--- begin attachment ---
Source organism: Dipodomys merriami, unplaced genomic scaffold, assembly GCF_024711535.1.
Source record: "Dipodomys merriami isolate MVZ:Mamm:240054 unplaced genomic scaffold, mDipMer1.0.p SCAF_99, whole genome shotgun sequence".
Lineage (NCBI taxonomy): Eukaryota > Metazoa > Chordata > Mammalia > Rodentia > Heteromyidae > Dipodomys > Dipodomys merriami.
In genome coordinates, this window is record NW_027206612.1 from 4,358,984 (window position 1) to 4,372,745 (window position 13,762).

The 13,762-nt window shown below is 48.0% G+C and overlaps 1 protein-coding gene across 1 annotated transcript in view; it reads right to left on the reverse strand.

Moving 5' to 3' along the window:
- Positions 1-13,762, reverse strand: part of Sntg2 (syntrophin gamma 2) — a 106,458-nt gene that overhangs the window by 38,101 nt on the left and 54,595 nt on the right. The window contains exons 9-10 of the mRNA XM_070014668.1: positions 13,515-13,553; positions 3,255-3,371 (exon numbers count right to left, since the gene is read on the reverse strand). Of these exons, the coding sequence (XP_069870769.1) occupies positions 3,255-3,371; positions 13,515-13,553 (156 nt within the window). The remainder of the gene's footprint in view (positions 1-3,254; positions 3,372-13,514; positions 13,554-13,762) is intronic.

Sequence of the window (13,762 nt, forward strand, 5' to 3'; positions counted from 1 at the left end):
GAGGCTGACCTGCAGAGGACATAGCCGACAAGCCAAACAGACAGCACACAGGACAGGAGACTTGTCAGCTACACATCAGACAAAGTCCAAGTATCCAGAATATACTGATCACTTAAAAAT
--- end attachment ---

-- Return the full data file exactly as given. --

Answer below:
Source organism: Dipodomys merriami, unplaced genomic scaffold, assembly GCF_024711535.1.
Source record: "Dipodomys merriami isolate MVZ:Mamm:240054 unplaced genomic scaffold, mDipMer1.0.p SCAF_99, whole genome shotgun sequence".
Lineage (NCBI taxonomy): Eukaryota > Metazoa > Chordata > Mammalia > Rodentia > Heteromyidae > Dipodomys > Dipodomys merriami.
In genome coordinates, this window is record NW_027206612.1 from 4,358,984 (window position 1) to 4,372,745 (window position 13,762).

The 13,762-nt window shown below is 48.0% G+C and overlaps 1 protein-coding gene across 1 annotated transcript in view; it reads right to left on the reverse strand.

Moving 5' to 3' along the window:
- Positions 1-13,762, reverse strand: part of Sntg2 (syntrophin gamma 2) — a 106,458-nt gene that overhangs the window by 38,101 nt on the left and 54,595 nt on the right. The window contains exons 9-10 of the mRNA XM_070014668.1: positions 13,515-13,553; positions 3,255-3,371 (exon numbers count right to left, since the gene is read on the reverse strand). Of these exons, the coding sequence (XP_069870769.1) occupies positions 3,255-3,371; positions 13,515-13,553 (156 nt within the window). The remainder of the gene's footprint in view (positions 1-3,254; positions 3,372-13,514; positions 13,554-13,762) is intronic.

Sequence of the window (13,762 nt, forward strand, 5' to 3'; positions counted from 1 at the left end):
GAGGCTGACCTGCAGAGGACATAGCCGACAAGCCAAACAGACAGCACACAGGACAGGAGACTTGTCAGCTACACATCAGACAAAGTCCAAGTATCCAGAATATACTGATCACTTAAAAAT